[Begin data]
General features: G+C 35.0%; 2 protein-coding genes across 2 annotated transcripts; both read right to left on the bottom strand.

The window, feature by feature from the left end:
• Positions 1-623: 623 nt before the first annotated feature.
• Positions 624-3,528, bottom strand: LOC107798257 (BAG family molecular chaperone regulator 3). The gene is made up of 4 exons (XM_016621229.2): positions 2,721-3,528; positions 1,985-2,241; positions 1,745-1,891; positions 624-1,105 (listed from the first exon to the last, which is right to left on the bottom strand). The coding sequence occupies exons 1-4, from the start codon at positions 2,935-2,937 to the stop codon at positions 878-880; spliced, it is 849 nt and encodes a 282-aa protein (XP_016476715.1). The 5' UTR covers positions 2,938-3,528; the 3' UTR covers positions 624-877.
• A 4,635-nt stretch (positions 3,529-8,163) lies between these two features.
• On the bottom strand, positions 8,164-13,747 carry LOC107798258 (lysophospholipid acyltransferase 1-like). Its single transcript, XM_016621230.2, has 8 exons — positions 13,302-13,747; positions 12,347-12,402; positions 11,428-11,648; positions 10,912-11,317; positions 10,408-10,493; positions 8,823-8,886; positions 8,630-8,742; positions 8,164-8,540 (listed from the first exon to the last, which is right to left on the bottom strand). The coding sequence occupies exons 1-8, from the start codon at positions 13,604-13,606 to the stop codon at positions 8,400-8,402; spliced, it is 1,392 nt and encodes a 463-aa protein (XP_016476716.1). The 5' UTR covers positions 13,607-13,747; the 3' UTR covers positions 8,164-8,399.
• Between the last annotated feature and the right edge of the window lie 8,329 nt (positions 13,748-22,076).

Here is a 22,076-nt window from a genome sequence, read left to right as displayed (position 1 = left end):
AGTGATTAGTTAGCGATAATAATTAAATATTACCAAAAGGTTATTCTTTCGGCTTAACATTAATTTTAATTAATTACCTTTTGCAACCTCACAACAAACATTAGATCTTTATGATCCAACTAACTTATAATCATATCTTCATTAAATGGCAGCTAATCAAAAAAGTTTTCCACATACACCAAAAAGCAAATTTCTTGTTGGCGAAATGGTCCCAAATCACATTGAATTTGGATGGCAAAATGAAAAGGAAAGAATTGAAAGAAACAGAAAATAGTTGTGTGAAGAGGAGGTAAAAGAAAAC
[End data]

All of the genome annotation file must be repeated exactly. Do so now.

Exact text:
General features: G+C 35.0%; 2 protein-coding genes across 2 annotated transcripts; both read right to left on the bottom strand.

The window, feature by feature from the left end:
• Positions 1-623: 623 nt before the first annotated feature.
• Positions 624-3,528, bottom strand: LOC107798257 (BAG family molecular chaperone regulator 3). The gene is made up of 4 exons (XM_016621229.2): positions 2,721-3,528; positions 1,985-2,241; positions 1,745-1,891; positions 624-1,105 (listed from the first exon to the last, which is right to left on the bottom strand). The coding sequence occupies exons 1-4, from the start codon at positions 2,935-2,937 to the stop codon at positions 878-880; spliced, it is 849 nt and encodes a 282-aa protein (XP_016476715.1). The 5' UTR covers positions 2,938-3,528; the 3' UTR covers positions 624-877.
• A 4,635-nt stretch (positions 3,529-8,163) lies between these two features.
• On the bottom strand, positions 8,164-13,747 carry LOC107798258 (lysophospholipid acyltransferase 1-like). Its single transcript, XM_016621230.2, has 8 exons — positions 13,302-13,747; positions 12,347-12,402; positions 11,428-11,648; positions 10,912-11,317; positions 10,408-10,493; positions 8,823-8,886; positions 8,630-8,742; positions 8,164-8,540 (listed from the first exon to the last, which is right to left on the bottom strand). The coding sequence occupies exons 1-8, from the start codon at positions 13,604-13,606 to the stop codon at positions 8,400-8,402; spliced, it is 1,392 nt and encodes a 463-aa protein (XP_016476716.1). The 5' UTR covers positions 13,607-13,747; the 3' UTR covers positions 8,164-8,399.
• Between the last annotated feature and the right edge of the window lie 8,329 nt (positions 13,748-22,076).

Here is a 22,076-nt window from a genome sequence, read left to right as displayed (position 1 = left end):
AGTGATTAGTTAGCGATAATAATTAAATATTACCAAAAGGTTATTCTTTCGGCTTAACATTAATTTTAATTAATTACCTTTTGCAACCTCACAACAAACATTAGATCTTTATGATCCAACTAACTTATAATCATATCTTCATTAAATGGCAGCTAATCAAAAAAGTTTTCCACATACACCAAAAAGCAAATTTCTTGTTGGCGAAATGGTCCCAAATCACATTGAATTTGGATGGCAAAATGAAAAGGAAAGAATTGAAAGAAACAGAAAATAGTTGTGTGAAGAGGAGGTAAAAGAAAAC